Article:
A Poster For Bo Diddley

Here’s a poster Alton Kelley (and Stanley Mouse) did for Bo Diddley, the pioneer rocker who followed Kelley into the great unknown yesterday. Bo Diddley was already legendary in 1966, one of the legends of our youth. He invented the bo diddley beat. It sounded so simple when you listened to it, but it was hard or impossible for aspiring rockers to pull off — that relentless driving cross the night.

I was still in high school in 1959 when my more intelligent Palo Alto girl friend introduced me to its grinding, insinuating rhythm, although we were sitting in her parent’s living room with all the lights on. She flipped on her new LP and swung it into “Hey, Bo Diddley”, then the one I couldn’t get out of my head for weeks, “Diddley Didlley Diddley Diddley Daa-aah-die”. Bless you, girl. By 1966, when he appeared at the Avalon Ballroom in San Francisco, he’d already finished his first brush with fame, and was on the comeback trail. Actually, Bo wasn’t particularly rave among the hippies and promoter Chet Helms took a chance by booking him. But the Paul Butterfield Blues Band had blown the hippies away when they arrived in San Francisco the preceding spring. The Chicago masters soon followed in their wake – Muddy Waters and James Cotton became San Francisco regulars, and an unknown named Steve Miller (The Steve Miller Blues Band in those days) showed up a little later. So by the time of this July concert the pump had been primed to go beyond Chicago blues…and into the Chicago bo diddley beat.


3 thoughts on “A Poster For Bo Diddley

  1. Can’t help but remember another death today, 40 years since Bobby died. He seemed like the last great hope in the midst of Vietnam and the aftermath of Martin’s death. My god, I was just a kid and I watched Bobby writhing on the floor of the Ambassador’s kitchen, destined to meet his brothers in just a few short hours.

    With the rising of the likes of Barak through the beginnings of this cynnical and jaded century barely begun, I feel affirmed, yet skeptical. Skeptical, maybe obviously, but affirmed for too many reasons to put a finger on, but I try.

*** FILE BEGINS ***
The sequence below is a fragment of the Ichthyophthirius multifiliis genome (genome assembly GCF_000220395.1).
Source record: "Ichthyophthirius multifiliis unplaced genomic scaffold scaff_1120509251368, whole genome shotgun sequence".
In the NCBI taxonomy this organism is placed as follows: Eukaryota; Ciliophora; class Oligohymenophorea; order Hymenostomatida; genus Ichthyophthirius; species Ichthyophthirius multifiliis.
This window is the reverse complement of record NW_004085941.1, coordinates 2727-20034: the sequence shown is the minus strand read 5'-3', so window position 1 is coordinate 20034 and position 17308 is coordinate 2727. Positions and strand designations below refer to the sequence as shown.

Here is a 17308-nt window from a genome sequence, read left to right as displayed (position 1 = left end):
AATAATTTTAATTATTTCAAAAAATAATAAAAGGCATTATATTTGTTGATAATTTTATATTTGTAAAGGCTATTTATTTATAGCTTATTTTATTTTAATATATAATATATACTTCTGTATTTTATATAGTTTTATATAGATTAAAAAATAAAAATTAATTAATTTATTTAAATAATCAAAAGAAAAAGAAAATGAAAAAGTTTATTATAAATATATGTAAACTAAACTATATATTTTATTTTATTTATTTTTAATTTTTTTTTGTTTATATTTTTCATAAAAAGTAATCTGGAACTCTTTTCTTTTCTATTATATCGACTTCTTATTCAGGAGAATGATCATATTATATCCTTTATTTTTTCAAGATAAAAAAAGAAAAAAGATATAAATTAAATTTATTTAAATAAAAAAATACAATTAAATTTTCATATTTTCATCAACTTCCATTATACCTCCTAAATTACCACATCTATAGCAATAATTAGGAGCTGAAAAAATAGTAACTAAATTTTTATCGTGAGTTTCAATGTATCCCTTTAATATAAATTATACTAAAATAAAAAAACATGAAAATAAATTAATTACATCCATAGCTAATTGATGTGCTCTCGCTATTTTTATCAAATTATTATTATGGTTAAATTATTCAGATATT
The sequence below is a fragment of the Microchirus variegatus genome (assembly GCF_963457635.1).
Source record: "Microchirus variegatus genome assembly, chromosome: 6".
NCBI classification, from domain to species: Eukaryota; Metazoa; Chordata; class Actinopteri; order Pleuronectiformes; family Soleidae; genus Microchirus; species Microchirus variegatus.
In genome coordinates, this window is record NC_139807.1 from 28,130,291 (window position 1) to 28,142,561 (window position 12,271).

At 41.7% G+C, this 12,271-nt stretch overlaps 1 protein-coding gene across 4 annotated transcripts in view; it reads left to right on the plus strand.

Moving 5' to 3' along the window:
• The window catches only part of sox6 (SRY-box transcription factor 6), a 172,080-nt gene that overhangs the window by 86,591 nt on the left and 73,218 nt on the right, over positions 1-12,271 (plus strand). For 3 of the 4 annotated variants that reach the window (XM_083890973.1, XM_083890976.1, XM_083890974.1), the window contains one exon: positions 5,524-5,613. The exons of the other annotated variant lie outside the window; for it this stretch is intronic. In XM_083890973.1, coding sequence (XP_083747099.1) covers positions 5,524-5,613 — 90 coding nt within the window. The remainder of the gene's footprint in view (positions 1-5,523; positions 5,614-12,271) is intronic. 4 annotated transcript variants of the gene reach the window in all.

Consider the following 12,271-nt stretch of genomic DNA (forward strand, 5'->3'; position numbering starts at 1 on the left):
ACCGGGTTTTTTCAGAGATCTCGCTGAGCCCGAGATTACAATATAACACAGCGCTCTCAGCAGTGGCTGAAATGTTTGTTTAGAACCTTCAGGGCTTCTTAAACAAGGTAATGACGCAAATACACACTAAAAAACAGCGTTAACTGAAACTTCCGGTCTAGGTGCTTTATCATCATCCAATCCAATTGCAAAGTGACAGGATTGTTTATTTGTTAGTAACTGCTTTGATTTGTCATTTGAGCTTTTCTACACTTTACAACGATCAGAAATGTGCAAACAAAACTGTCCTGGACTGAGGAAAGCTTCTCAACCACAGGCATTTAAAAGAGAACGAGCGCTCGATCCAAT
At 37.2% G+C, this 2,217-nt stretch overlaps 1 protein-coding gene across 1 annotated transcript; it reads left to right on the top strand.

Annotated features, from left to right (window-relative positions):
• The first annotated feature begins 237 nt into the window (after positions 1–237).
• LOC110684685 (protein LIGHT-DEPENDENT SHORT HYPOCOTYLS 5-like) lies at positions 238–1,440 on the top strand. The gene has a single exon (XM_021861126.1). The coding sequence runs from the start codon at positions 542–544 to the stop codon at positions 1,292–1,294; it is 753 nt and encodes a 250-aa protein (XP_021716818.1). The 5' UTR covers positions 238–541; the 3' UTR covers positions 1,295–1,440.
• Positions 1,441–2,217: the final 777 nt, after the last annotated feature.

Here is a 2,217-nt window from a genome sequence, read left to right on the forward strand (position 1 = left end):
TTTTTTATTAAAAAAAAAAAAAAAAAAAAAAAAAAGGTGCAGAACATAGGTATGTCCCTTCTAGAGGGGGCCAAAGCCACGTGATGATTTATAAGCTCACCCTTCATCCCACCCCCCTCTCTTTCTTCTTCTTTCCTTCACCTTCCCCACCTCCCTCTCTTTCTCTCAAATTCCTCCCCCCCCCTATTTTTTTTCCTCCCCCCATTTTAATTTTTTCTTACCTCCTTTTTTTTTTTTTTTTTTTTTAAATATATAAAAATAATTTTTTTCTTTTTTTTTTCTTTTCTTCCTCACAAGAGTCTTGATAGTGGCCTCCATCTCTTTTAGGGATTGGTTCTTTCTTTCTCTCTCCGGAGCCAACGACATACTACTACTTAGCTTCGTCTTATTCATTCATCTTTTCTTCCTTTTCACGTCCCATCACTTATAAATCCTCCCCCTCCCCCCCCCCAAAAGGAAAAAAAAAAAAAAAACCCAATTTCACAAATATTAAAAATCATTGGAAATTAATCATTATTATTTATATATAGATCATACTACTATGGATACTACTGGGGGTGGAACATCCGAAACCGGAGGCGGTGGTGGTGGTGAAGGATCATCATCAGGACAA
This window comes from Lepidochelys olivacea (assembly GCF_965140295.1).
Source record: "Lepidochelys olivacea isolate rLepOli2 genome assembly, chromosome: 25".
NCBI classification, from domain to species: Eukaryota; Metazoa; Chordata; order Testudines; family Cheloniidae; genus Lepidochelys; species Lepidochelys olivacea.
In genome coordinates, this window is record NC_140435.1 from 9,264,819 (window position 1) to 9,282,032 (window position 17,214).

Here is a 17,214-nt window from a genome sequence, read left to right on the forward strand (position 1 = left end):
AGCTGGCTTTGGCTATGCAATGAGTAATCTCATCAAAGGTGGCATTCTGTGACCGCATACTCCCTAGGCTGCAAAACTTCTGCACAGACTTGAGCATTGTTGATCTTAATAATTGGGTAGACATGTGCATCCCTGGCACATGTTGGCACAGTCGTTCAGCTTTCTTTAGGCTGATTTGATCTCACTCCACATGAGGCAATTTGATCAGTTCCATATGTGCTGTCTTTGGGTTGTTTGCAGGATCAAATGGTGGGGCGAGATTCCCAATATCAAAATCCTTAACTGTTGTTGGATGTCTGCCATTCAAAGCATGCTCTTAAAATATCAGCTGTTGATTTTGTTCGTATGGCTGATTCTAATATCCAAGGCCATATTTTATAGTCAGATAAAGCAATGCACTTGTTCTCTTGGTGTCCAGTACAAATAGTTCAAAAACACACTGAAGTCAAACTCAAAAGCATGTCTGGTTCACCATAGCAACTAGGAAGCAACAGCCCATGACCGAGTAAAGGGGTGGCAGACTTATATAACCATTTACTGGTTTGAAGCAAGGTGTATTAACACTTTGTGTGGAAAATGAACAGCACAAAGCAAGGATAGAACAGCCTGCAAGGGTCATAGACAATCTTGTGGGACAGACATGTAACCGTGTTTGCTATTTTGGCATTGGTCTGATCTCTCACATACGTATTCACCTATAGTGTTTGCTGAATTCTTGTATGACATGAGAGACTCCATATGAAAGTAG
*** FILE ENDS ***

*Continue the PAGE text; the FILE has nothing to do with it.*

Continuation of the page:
I just can’t help but go back to Bobby though. It’s weird, almost unexplainable. We were, my family, in the middle of the McCarthy campaign. We knew he was doomed to not be the pick of the party, but we persisted. My Dad, a near middle-aged guy with a few ideals still intact after Martin’s bloody death, and me a young stripling, still reeling from watching Bobby’s brother die on TV when I was home after tonsil surgery. We, dad and I, sat and watched the California speech on that late night and we were literally floored by what we saw as Bobby walked through that stupid kitchen. We were speechless and way past tears. We thought enough had been shed those few weeks before when Martin went down.

    No, I guess you’re never done. I know every generation has its’ tragedies, but why does it seem like some tragedies never end?

    Well, anyways, in retrospect I guess things have progressed and people have actually succeeded. A young man, just a few years older than Bobby when he died, stands poised to be the next president. He’s not from successful background, financially, or anywhere near as charismatic or passionate as Bobby had been, but he’s charismatic and passionate and poised for leadership none the less.

    Oh, yeah, he’s from African American background. Can’t ever forget that, can we? But, almost miraculously, that part is pretty far away from what’s going on. It’s about time.

    Amazing. Nothing I’d have expected in my lifetime, though I’ve hoped for it since 1968. I don’t know why ’68 was a pivotal year for me. Hell, I wasn’t even old enough to vote yet. But yet…

    But in 1968 Barak wasn’t even 7 years old and I was just a scant few years older. The Pondering Pig was about 26. Bo Diddley was 40. Bobby was 42.

    Bobby’d have been 82 this year. Go figure.

    I’m not quite certain why I’m rambling in this particular direction, but one thing seems clear tonight. After the atavistic directions this country has taken since those idealistic days, we’re still here and persisting.

    Jaded and less than enthusiastic? Yes. But jaded isn’t quite descriptive enough. Discouraged, hollow, repentant and remorseful? For me those pretty much hit the note.

    Bobby died and we elected Nixon. I can’t help but think that these are really the end times. I guess we’ll see.

    “Sometimes the light’s all shinin’ on me
    Other times I can barely see.”


  2. Sad about Bo, huh? I went to my friend King Cotton’s (of the Bone Daddys) concert last night in Santa Monica. The Bone Daddys were (inspired and recored and played with Bo), so last night they paid tribute to him and played “Hey, Do Diddley.” I’ll post photos on my site later today or tomorrow. My husband was fortunate to play with Bo along with the Bone Daddys in the ’80s.

    Great post and cool poster.


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